Tampa, Florida -- Leaders take it for granted that a Super Bowl will bring a wave of money into its host city, with spending in the hundreds of millions. A USF professor says that's nonsense.
For a long weekend, people will pack hotels, restaurants will stay slammed, and America will hear over and over about Tampa Bay's beautiful beaches and beautiful "adult entertainers".
Host Committee Director Reid Sigmon says altogether, the spending on Super Bowl XLIII is worth $300 million to our local economy.
"We're gonna have 100,00 visitors. We're gonna have full hotels. We're gonna have bars and restaurants full. We have emerging businesses that have gotten contracts that are only because of Super Bowl," Sigmon said.
Far from "super"
But University of South Florida Professor Philip Porter pulls up evidence from Tampa's past Super Bowls and says it proves the economic impact is far from "super" -- if it exists at all.
He points to sales tax revenue from Hillsborough County and says it shows barely any difference between years when we had a Super Bowl Sunday and years that just had Sundays. For example:
January 1990 - $727 million
January 1991 - $720 million (Super Bowl month)
January 1992 - $742 million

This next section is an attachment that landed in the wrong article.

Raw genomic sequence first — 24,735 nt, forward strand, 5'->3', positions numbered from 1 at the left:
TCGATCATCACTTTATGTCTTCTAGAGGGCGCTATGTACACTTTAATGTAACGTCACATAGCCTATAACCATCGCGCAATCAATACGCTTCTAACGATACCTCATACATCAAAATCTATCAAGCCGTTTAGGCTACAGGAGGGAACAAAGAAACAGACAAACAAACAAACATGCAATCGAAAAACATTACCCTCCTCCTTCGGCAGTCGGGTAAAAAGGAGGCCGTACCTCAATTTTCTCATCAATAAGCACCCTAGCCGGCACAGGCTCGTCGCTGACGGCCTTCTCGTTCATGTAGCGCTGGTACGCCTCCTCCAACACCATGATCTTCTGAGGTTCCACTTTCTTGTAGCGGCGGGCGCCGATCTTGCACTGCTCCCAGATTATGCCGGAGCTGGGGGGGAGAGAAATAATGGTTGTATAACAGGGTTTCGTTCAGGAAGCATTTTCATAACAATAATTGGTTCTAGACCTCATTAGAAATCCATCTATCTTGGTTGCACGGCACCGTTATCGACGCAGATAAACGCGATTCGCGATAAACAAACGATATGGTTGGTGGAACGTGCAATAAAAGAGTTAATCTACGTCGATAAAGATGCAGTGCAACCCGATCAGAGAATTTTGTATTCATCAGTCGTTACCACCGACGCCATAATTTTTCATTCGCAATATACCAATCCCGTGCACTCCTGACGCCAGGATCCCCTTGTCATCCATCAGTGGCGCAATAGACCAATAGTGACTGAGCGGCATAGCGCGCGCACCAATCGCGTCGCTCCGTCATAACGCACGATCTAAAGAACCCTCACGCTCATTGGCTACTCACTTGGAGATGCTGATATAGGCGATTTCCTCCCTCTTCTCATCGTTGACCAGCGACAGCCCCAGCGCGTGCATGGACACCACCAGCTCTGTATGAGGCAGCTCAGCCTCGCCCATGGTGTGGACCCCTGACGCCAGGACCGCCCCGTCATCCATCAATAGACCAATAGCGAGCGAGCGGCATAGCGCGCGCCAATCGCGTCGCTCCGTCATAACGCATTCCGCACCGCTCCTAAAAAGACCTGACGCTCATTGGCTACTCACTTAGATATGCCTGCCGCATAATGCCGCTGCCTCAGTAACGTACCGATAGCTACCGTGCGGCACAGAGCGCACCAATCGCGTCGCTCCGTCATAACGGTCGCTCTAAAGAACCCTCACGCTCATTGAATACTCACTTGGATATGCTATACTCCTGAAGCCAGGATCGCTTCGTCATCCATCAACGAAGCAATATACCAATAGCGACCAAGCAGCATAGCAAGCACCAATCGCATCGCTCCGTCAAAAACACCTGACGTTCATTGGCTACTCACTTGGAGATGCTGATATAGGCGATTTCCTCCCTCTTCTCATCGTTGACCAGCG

January 2000 - $1,397 million
January 2001 - $1,440 million (Super Bowl month)
January 2002 - $1,388 million
"It would be awfully difficult for a politician to say, 'We're gonna have a Super Bowl, because we're gonna throw a big party, and it's the best party out there.' They've got to tell you that they're doing it for you," Porter said.
"So these economic impact studies that say -- $400 million of economic impact? That sounds like a pretty darn good investment."
Numbers on both sides
Sigmon, the Host Committee chief, also backs up his case with numbers.
Take the 73,000 extra people he says came and went through Tampa International Airport during the Super Bowl month of January 2001.
"We had the highest tourist development tax collection month in history [in] January 2001. It's since been passed, but at that point it was the highest tax collection month," Sigmon said. "So, in terms of those kind of numbers, there's definitely impact in our community."
Professor Porter says our local hotels are already around 85 percent full during Winter, and the Super Bowl doesn't improve that much. And he argues that when they raise rates, hotels send most of the profits to out-of-town owners and chase away families that would normally visit and buy local services.
Trying to count the "intangibles"
Sigmon says it's critical to factor in the benefits that are tougher to see and measure, like nationwide exposure -- all the way from blimp shots down to webcams.
Porter answers by citing other studies from other cities that he says show no positive job creation or population growth in the years following big sporting events.
"There's probably been 40 or 50 published articles on the economic impact of sporting events," Porter said. "And they uniformly come to the conclusion that there's no noticeable footprint. Nothing statistically significant comes out of that."
Both sides agree that the world's economic situation presents a uniquely difficult challenge for anyone trying to measure the impact of this year's Tampa Bay Super Bowl.
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Grayson Kamm, 10 Connects